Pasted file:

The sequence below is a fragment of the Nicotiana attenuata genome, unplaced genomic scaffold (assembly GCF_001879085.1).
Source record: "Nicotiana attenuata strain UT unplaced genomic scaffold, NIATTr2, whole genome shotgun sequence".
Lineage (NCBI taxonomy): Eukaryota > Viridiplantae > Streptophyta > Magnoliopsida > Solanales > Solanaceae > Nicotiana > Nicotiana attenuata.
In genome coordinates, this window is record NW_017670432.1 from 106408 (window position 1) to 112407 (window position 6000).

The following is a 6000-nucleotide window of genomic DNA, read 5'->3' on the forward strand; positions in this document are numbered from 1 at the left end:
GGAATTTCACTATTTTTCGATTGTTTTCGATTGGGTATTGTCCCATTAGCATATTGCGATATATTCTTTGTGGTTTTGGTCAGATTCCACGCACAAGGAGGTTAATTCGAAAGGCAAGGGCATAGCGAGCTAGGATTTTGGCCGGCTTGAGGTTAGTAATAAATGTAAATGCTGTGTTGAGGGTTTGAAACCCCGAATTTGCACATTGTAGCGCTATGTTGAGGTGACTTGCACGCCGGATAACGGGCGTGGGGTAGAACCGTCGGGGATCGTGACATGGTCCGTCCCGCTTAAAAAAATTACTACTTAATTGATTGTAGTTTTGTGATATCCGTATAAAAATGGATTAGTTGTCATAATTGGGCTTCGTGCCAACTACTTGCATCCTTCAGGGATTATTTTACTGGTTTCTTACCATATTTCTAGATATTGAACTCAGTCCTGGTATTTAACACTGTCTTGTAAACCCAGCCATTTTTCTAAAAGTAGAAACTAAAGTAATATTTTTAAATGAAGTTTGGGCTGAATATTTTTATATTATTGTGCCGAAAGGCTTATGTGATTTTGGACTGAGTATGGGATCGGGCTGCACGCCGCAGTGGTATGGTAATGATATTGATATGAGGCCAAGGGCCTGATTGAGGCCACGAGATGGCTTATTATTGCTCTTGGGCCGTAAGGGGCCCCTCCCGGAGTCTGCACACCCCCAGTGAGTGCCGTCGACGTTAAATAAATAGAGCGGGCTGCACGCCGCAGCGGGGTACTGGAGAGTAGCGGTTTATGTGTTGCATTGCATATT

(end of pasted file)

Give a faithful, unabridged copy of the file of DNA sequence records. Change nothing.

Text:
The sequence below is a fragment of the Nicotiana attenuata genome, unplaced genomic scaffold (assembly GCF_001879085.1).
Source record: "Nicotiana attenuata strain UT unplaced genomic scaffold, NIATTr2, whole genome shotgun sequence".
Lineage (NCBI taxonomy): Eukaryota > Viridiplantae > Streptophyta > Magnoliopsida > Solanales > Solanaceae > Nicotiana > Nicotiana attenuata.
In genome coordinates, this window is record NW_017670432.1 from 106408 (window position 1) to 112407 (window position 6000).

The following is a 6000-nucleotide window of genomic DNA, read 5'->3' on the forward strand; positions in this document are numbered from 1 at the left end:
GGAATTTCACTATTTTTCGATTGTTTTCGATTGGGTATTGTCCCATTAGCATATTGCGATATATTCTTTGTGGTTTTGGTCAGATTCCACGCACAAGGAGGTTAATTCGAAAGGCAAGGGCATAGCGAGCTAGGATTTTGGCCGGCTTGAGGTTAGTAATAAATGTAAATGCTGTGTTGAGGGTTTGAAACCCCGAATTTGCACATTGTAGCGCTATGTTGAGGTGACTTGCACGCCGGATAACGGGCGTGGGGTAGAACCGTCGGGGATCGTGACATGGTCCGTCCCGCTTAAAAAAATTACTACTTAATTGATTGTAGTTTTGTGATATCCGTATAAAAATGGATTAGTTGTCATAATTGGGCTTCGTGCCAACTACTTGCATCCTTCAGGGATTATTTTACTGGTTTCTTACCATATTTCTAGATATTGAACTCAGTCCTGGTATTTAACACTGTCTTGTAAACCCAGCCATTTTTCTAAAAGTAGAAACTAAAGTAATATTTTTAAATGAAGTTTGGGCTGAATATTTTTATATTATTGTGCCGAAAGGCTTATGTGATTTTGGACTGAGTATGGGATCGGGCTGCACGCCGCAGTGGTATGGTAATGATATTGATATGAGGCCAAGGGCCTGATTGAGGCCACGAGATGGCTTATTATTGCTCTTGGGCCGTAAGGGGCCCCTCCCGGAGTCTGCACACCCCCAGTGAGTGCCGTCGACGTTAAATAAATAGAGCGGGCTGCACGCCGCAGCGGGGTACTGGAGAGTAGCGGTTTATGTGTTGCATTGCATATT